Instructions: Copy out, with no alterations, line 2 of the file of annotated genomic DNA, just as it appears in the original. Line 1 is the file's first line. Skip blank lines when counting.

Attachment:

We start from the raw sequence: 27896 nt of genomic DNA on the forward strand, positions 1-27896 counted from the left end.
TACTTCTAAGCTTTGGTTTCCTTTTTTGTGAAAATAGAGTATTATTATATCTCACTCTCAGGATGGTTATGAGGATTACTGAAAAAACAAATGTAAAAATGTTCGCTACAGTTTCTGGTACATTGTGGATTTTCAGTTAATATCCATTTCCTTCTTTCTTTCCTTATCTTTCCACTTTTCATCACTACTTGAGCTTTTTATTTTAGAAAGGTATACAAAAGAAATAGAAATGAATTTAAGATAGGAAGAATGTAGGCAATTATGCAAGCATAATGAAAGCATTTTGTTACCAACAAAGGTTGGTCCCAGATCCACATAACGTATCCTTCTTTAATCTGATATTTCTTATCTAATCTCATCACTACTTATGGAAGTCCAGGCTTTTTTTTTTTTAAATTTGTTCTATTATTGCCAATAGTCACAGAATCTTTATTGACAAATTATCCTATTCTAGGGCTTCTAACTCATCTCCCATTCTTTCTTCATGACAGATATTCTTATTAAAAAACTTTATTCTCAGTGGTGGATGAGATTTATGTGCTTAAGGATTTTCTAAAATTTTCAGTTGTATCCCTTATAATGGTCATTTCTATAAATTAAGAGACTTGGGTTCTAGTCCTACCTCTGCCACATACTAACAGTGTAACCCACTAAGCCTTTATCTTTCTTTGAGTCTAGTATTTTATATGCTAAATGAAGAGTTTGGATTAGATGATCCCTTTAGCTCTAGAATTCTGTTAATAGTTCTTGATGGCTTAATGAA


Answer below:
TACTTCTAAGCTTTGGTTTCCTTTTTTGTGAAAATAGAGTATTATTATATCTCACTCTCAGGATGGTTATGAGGATTACTGAAAAAACAAATGTAAAAATGTTCGCTACAGTTTCTGGTACATTGTGGATTTTCAGTTAATATCCATTTCCTTCTTTCTTTCCTTATCTTTCCACTTTTCATCACTACTTGAGCTTTTTATTTTAGAAAGGTATACAAAAGAAATAGAAATGAATTTAAGATAGGAAGAATGTAGGCAATTATGCAAGCATAATGAAAGCATTTTGTTACCAACAAAGGTTGGTCCCAGATCCACATAACGTATCCTTCTTTAATCTGATATTTCTTATCTAATCTCATCACTACTTATGGAAGTCCAGGCTTTTTTTTTTTTAAATTTGTTCTATTATTGCCAATAGTCACAGAATCTTTATTGACAAATTATCCTATTCTAGGGCTTCTAACTCATCTCCCATTCTTTCTTCATGACAGATATTCTTATTAAAAAACTTTATTCTCAGTGGTGGATGAGATTTATGTGCTTAAGGATTTTCTAAAATTTTCAGTTGTATCCCTTATAATGGTCATTTCTATAAATTAAGAGACTTGGGTTCTAGTCCTACCTCTGCCACATACTAACAGTGTAACCCACTAAGCCTTTATCTTTCTTTGAGTCTAGTATTTTATATGCTAAATGAAGAGTTTGGATTAGATGATCCCTTTAGCTCTAGAATTCTGTTAATAGTTCTTGATGGCTTAATGAA